- This topic has 4 replies, 2 voices, and was last updated 8 years, 11 months ago by Anonymous.
November 26, 2014 at 7:55 am #2082Anonymous
I would like to know whether the enzyme design protocol of Rosetta Suite can be used for increasing the catalytic activity of the enzyme. Here, I don’t have to design the active site from scratch, but I need to design the active site in such a way so that the catalytic activity of the enzyme is increased. Also, the enzyme I am dealing with does not have data for transition state modeling for the substrate that I am dealing with.
Please provide you comments and suggestions
November 26, 2014 at 3:31 pm #10644Anonymous
In the standard de novo enzyme design procedure (as used in the Kemp eliminase, retro-aldolase and Diels-Alderase papers from the Baker lab) there’s two distinct steps in Rosetta. The first is the matcher step, which finds positions and orientations of the catalytic residues and substrate on suitable protein scaffolds. The second is the design step, which redesigns the region surrounding the catalytic site to best accommodate the substrate and catalytic residues. Each of these steps can be used separately. In your case you already have an appropriate scaffold with properly positioned catalytic residues, so you can skip the matcher step and go straight to the redesign step, optimizing the surrounding residues for your substrate of interest. (Keep in mind, though, that evolution probably has done a decent job of optimizing the active site toward the wildtype substrates, so opportunities for improvement may be limited. Alternative substrates, or increasing specificity is something that has been done, though.)
Not having a transition state model is not too much of an issue. Rosetta’s optimization function is not “quantum mechanically correct”, so it’s not overly sensitive to the sorts of things that QM modelers of transition states worry about. It’s entirely possible to get good results by mocking up a reasonable transition state-like complex. You can even go further, if you like. For the retroaldolase, the reaction was multistep. In order to get decent results throughout the reaction, they actually made a “transition state analog” that was a hybrid of the theorized transition states and intermediate states. A quantum mechanically modeled transition state is not needed for Rosetta to suggest designs – a rough approximation often suffices.
December 11, 2014 at 4:14 am #10687Anonymous
I am still looking into the TS design part, however, I have a query regarding the docking of substrate into the active site. I have performed the docking of ligands into the active site using Rosetta docking and I want to know how to analyze the results particularly when we don’t have native structure with a docked ligand to compare with. In my case, I have selected the top 10 lowest scoring structures to look for the interactions. I have done docking with Autodock parallely as well to check if I get some match between the scores.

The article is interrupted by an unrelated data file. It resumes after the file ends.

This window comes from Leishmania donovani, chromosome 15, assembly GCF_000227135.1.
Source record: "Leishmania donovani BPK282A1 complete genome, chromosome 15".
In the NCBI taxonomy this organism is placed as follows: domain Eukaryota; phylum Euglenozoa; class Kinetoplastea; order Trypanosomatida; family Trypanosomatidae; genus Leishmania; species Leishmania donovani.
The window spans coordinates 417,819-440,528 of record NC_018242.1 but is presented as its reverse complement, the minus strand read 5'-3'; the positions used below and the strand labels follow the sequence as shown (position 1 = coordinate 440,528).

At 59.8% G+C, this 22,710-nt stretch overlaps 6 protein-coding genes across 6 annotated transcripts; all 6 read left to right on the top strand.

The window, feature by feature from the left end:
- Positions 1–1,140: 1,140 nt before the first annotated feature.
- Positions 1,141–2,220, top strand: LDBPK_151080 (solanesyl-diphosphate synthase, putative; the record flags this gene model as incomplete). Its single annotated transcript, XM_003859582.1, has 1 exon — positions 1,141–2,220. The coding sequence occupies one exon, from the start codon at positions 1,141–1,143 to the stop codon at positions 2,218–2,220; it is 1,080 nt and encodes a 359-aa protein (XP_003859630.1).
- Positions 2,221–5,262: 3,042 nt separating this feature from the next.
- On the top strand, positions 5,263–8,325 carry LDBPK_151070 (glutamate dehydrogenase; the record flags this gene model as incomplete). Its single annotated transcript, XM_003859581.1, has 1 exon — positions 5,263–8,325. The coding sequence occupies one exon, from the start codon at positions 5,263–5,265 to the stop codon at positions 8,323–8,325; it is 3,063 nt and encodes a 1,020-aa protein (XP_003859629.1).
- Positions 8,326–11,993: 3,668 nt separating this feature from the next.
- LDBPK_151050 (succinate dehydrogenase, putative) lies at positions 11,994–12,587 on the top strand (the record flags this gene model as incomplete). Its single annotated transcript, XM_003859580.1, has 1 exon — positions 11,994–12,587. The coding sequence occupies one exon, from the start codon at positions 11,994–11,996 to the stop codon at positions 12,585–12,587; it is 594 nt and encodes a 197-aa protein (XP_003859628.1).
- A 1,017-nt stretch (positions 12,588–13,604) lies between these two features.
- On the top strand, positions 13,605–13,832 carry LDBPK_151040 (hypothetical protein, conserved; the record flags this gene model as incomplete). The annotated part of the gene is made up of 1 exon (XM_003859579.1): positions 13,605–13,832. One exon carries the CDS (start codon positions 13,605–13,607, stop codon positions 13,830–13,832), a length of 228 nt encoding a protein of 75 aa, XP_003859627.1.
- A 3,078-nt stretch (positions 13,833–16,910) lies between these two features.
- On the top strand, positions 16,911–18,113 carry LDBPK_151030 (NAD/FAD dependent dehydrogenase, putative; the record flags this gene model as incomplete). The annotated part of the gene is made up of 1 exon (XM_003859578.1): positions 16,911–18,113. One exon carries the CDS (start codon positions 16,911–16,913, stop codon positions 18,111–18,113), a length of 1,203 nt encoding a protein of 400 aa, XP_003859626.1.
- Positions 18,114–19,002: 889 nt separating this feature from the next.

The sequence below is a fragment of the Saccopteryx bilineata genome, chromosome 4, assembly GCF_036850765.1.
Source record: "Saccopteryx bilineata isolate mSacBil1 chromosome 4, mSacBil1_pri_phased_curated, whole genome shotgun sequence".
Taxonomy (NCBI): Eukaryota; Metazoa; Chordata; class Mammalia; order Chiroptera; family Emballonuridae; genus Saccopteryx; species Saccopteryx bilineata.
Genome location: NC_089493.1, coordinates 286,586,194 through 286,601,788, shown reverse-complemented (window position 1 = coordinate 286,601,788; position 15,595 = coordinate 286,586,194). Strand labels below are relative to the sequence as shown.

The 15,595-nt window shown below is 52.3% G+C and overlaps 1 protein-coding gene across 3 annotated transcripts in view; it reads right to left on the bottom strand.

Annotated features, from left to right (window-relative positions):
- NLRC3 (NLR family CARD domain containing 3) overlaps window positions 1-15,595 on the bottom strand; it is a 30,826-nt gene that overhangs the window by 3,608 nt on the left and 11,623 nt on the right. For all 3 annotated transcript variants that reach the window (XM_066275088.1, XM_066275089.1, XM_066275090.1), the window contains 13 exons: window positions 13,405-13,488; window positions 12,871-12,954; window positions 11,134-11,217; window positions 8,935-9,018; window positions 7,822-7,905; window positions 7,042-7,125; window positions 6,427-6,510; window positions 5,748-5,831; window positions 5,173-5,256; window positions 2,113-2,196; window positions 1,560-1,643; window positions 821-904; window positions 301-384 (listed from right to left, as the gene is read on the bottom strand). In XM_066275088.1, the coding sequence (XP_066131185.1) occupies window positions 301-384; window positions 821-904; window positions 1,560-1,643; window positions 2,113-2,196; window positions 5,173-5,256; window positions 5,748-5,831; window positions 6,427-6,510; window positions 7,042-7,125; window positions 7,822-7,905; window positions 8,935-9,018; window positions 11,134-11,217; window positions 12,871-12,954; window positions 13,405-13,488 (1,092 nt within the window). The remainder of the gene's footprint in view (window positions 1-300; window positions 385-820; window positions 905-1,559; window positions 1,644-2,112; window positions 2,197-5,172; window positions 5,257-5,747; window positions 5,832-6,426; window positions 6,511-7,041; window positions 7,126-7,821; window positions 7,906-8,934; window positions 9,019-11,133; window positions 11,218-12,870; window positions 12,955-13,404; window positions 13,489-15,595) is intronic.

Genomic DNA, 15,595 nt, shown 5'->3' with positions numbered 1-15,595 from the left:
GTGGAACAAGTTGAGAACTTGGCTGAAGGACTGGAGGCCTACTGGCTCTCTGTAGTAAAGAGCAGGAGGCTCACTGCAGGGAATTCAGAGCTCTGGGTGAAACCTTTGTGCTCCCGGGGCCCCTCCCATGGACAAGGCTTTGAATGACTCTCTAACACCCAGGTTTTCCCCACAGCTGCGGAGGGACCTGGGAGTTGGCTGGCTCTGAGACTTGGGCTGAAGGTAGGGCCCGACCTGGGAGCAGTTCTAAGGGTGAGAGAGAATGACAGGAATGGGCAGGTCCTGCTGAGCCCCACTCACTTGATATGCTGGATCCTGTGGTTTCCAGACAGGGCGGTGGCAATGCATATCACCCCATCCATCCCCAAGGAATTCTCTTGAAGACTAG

This another question is also related to docking and design. I was wandering whether Rosetta provides flexibility of docking+design? For eg, If I want to mutate certain residues around to active to all 20 amino acids in order to design a more efficient binding site and do the docking simultaneously. I think this can be done and don’t know how to club the two procedures together. Can you please help??
December 15, 2014 at 10:15 am #10693Anonymous
The evaluation for ligand docking normally uses multiple criteria. First you cut off a certain fraction of the docked conformations by total score. (Standard protocol is to leave only the best 5%.) This gets rid of the really bad structures, or those structures where the protein is contorted in order to bind the ligand. After that, you rank the docked conformations by ligand interaction energy. The lowest ligand interaction energy structure is the one which is probably the best representative of the docked conformation. See the RosettaLigand papers (Meiler Proteins. 2006 Nov 15;65(3):538-48.; Davis J Mol Biol. 2009 Jan 16;385(2):381-92; Lemmon Methods Mol Biol. 2012;819:143-55. as well as others) to see what techniques are commonly employed. You’ll definitely want to look at the selected structure and see if it makes sense. Depending on your system, you may want to add other filters/cutoffs to get rid of system-specific issues.
Regarding design, that is easily accomplished with the RosettaScripts framework. Basically, you allow design instead of just repacking with your TaskOperations, or you add an extra PackRotamersMover step or even an EnzymeDesign step (see https://www.rosettacommons.org/docs/latest/ligand-centric-movers.html) which does design in the middle of the docking protocol. (e.g. dock, design, redock). The Meiler Lab tutorials have a docking+design example in some of the ligand docking tutorials. I’d go with the version found here: http://structbio.vanderbilt.edu/comp/workshops/rosetta_13/tutorials_2013.tar.gz
For evaluating design, you’ll want to use the same techniques as evaluating docking, but you’ll want to add more filters. Hydrogen bonds, packing, repulsive interactions to the ligand, etc. The goal is not necessarily to get great values on all of these, but to get a good binding energy where none of the other metrics is too extreme – you’re eliminating bad designs more so than identifying good ones.
December 16, 2014 at 4:51 am #10700Anonymous
Thank you for your response. This really solved my problem.
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